Harvard Startup Has House Hunters Try on a Tiny Home for Size

PHOTO:The Clara is the most recent tiny house built as part of a Harvard start-up created to grow the tiny house movement. Kataram Studios
The Clara is the most recent tiny house built as part of a Harvard start-up created to grow the tiny house movement.

How big is your house? If you're like most other Americans, it's probably around 2,600 square feet -- the average size of a house according to the 2014 Census.

But growing ever-more popular is the tiny house movement -- essentially when people decide, for any number of reasons ranging from financial to environmental choose to drastically downsize their living space.

According to The Tiny Life, a site for those "seeking information on tiny living, which encompasses simple living, tiny houses, and environmentally responsible lifestyles," the typical small or tiny house is between 100 and 400 square feet.

PHOTO:View from inside the Lorraine Kataram Studios
PHOTO:View from inside the Lorraine

Which all sounds good and well -- but can the average person really live in such a tiny space?

Getaway, a project born out of Harvard's Millennial Housing Lab with the mission of growing the tiny house movement, has built three tiny houses -- just 160 square feet each -- in the woods of southern New Hampshire, about two hours from Boston. The idea, its founders Pete Davis and Jon Staff, of Harvard Law and Harvard Business Schools, respectively, is to "build tiny houses, place them on beautiful rural land and rent them by the night to city folks looking to escape the digital grind and test-drive tiny house living." The houses take about four weeks to build.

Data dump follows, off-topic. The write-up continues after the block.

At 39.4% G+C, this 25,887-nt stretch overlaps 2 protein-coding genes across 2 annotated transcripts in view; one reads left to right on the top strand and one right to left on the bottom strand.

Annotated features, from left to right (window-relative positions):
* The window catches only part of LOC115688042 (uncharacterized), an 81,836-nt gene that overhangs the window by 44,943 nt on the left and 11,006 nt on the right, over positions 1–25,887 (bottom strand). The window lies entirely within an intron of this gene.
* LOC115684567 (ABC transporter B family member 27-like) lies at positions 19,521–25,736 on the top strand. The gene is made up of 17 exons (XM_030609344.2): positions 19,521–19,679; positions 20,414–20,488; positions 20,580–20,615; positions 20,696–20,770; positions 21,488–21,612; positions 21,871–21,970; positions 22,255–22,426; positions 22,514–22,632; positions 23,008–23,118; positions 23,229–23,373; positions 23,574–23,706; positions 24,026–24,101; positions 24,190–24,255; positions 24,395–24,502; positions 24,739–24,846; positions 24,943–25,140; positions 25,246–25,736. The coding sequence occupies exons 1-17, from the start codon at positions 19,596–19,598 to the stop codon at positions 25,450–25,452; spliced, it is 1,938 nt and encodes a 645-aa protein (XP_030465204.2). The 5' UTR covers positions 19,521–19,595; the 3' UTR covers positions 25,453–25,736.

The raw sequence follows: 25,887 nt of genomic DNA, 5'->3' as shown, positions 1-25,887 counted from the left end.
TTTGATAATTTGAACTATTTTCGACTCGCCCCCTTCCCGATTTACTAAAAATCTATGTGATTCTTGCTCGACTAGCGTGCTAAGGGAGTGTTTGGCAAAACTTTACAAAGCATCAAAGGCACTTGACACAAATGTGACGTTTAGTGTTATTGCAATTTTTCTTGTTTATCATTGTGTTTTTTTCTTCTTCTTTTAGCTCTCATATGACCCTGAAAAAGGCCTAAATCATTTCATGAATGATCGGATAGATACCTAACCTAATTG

The houses cost an average of $99 per night to rent. The first -- called Ovida launched in July and was followed quickly by the Lorraine in August and the most recent, the Clara, which debuted in October. They're designed to be "Instagram worthy," though each caters to a different client: Ovida, to families; the Lorraine, as a writer's retreat; and the Clara, to groups. The house's exact location isn't revealed until the reservation date draws near, though it's guaranteed to be within two hours of the city.

The reason for the secrecy, Davis said, is two-fold: "One, to add mystery and fun o the experience; and two, to make sure you don't turn a getaway into an over-scheduled vacation. It should be about getting away in nature, not about the specific location you are in."

Plans for expansion to New York, San Francisco and Los Angeles are underway.

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